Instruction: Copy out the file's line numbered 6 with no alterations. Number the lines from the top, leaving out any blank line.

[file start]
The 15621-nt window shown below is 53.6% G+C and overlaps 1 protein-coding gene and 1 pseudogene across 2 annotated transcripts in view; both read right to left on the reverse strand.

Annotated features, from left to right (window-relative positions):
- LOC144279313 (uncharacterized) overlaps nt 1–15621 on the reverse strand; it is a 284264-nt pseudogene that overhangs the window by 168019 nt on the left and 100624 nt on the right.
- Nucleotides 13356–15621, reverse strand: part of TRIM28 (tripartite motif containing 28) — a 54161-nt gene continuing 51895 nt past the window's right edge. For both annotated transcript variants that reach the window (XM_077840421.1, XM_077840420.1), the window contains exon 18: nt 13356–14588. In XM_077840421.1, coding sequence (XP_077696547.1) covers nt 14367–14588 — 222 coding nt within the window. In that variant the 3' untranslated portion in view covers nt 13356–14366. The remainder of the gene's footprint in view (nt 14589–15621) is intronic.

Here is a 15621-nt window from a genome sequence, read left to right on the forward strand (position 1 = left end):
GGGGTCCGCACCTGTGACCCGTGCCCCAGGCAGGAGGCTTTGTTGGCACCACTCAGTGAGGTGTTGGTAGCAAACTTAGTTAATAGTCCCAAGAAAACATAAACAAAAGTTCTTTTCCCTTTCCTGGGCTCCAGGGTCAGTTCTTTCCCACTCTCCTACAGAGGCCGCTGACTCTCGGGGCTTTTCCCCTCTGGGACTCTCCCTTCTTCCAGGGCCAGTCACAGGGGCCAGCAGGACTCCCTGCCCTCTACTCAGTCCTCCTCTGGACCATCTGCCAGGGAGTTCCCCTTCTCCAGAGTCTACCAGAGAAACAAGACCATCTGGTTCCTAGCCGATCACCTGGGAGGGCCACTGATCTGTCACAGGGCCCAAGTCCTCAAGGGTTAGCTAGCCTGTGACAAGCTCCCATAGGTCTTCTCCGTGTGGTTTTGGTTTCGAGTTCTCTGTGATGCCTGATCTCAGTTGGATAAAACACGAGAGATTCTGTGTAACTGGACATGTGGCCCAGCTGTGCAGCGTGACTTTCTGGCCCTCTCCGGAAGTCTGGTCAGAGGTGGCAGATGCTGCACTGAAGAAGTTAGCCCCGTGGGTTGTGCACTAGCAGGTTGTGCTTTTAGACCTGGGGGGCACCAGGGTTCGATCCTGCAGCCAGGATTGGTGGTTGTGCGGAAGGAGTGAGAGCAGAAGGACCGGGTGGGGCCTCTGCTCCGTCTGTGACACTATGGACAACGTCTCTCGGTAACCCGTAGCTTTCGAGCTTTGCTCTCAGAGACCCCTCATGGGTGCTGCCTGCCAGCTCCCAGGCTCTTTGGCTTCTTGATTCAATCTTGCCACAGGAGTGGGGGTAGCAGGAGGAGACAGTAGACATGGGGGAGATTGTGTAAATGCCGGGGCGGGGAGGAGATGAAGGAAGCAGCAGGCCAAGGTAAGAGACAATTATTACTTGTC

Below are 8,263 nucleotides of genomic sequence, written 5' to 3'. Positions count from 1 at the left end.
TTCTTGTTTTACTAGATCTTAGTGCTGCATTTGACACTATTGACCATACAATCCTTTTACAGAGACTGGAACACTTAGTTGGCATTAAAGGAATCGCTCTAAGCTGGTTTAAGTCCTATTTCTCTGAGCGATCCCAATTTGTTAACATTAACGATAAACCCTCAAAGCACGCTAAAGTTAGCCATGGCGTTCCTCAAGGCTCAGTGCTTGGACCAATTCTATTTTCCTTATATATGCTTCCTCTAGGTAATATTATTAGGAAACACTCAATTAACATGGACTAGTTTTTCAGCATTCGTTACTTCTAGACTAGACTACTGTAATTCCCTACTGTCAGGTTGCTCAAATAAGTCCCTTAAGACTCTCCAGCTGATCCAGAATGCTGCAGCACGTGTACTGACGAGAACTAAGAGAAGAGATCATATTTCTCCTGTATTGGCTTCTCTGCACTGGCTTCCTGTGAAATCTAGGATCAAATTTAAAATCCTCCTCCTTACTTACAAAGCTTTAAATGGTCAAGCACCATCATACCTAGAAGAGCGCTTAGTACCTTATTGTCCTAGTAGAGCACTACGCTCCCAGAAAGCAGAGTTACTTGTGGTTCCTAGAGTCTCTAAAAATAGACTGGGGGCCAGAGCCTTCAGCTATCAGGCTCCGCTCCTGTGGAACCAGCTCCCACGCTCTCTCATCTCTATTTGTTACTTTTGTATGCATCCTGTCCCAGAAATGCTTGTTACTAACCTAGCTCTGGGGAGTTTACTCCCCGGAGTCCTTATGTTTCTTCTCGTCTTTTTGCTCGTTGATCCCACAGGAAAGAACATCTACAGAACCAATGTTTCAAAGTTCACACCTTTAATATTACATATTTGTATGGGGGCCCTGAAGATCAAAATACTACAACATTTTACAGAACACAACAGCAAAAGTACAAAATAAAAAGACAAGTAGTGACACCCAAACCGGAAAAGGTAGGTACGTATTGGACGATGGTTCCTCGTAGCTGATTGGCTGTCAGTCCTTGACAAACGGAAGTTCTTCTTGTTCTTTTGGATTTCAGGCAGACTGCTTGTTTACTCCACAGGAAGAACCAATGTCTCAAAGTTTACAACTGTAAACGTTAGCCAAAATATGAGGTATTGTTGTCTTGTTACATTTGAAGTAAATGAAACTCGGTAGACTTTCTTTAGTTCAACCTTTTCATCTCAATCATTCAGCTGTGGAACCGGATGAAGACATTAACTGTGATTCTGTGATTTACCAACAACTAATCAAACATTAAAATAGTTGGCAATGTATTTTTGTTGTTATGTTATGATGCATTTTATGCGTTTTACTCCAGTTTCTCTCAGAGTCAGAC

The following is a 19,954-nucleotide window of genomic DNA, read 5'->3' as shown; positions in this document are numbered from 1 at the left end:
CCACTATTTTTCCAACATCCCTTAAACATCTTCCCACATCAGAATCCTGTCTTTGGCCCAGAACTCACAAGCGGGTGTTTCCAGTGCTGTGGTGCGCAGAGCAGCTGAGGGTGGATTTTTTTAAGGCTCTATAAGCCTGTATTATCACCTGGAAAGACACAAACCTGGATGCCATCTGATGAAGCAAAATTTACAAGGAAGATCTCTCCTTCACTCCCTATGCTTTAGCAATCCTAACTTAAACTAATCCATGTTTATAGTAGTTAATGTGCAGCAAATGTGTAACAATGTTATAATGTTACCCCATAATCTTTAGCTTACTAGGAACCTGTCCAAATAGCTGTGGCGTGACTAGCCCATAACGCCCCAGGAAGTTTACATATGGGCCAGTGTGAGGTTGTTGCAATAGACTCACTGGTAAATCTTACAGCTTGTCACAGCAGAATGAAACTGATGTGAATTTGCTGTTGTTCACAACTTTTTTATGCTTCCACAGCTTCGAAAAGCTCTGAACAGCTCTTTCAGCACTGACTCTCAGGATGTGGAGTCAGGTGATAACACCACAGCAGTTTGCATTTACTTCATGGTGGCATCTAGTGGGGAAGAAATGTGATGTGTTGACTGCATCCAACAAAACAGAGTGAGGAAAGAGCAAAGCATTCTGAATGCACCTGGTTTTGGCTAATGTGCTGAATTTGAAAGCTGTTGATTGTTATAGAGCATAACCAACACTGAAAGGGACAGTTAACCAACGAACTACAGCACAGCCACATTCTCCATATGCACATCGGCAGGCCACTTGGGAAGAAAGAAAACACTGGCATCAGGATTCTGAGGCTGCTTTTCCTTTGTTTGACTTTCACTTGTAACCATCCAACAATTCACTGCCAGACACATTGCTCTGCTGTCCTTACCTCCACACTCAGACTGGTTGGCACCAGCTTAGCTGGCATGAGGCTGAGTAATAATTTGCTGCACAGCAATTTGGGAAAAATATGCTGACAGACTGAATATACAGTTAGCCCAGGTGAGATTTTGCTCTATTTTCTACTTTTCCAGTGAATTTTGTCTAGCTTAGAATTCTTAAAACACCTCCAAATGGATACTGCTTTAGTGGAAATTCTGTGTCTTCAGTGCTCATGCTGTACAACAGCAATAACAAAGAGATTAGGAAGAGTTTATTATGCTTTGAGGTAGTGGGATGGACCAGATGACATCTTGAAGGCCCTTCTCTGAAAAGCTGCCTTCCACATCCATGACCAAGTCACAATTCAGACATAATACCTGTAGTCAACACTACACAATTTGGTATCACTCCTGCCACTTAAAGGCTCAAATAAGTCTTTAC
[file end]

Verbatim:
GGGGTCCGCACCTGTGACCCGTGCCCCAGGCAGGAGGCTTTGTTGGCACCACTCAGTGAGGTGTTGGTAGCAAACTTAGTTAATAGTCCCAAGAAAACATAAACAAAAGTTCTTTTCCCTTTCCTGGGCTCCAGGGTCAGTTCTTTCCCACTCTCCTACAGAGGCCGCTGACTCTCGGGGCTTTTCCCCTCTGGGACTCTCCCTTCTTCCAGGGCCAGTCACAGGGGCCAGCAGGACTCCCTGCCCTCTACTCAGTCCTCCTCTGGACCATCTGCCAGGGAGTTCCCCTTCTCCAGAGTCTACCAGAGAAACAAGACCATCTGGTTCCTAGCCGATCACCTGGGAGGGCCACTGATCTGTCACAGGGCCCAAGTCCTCAAGGGTTAGCTAGCCTGTGACAAGCTCCCATAGGTCTTCTCCGTGTGGTTTTGGTTTCGAGTTCTCTGTGATGCCTGATCTCAGTTGGATAAAACACGAGAGATTCTGTGTAACTGGACATGTGGCCCAGCTGTGCAGCGTGACTTTCTGGCCCTCTCCGGAAGTCTGGTCAGAGGTGGCAGATGCTGCACTGAAGAAGTTAGCCCCGTGGGTTGTGCACTAGCAGGTTGTGCTTTTAGACCTGGGGGGCACCAGGGTTCGATCCTGCAGCCAGGATTGGTGGTTGTGCGGAAGGAGTGAGAGCAGAAGGACCGGGTGGGGCCTCTGCTCCGTCTGTGACACTATGGACAACGTCTCTCGGTAACCCGTAGCTTTCGAGCTTTGCTCTCAGAGACCCCTCATGGGTGCTGCCTGCCAGCTCCCAGGCTCTTTGGCTTCTTGATTCAATCTTGCCACAGGAGTGGGGGTAGCAGGAGGAGACAGTAGACATGGGGGAGATTGTGTAAATGCCGGGGCGGGGAGGAGATGAAGGAAGCAGCAGGCCAAGGTAAGAGACAATTATTACTTGTC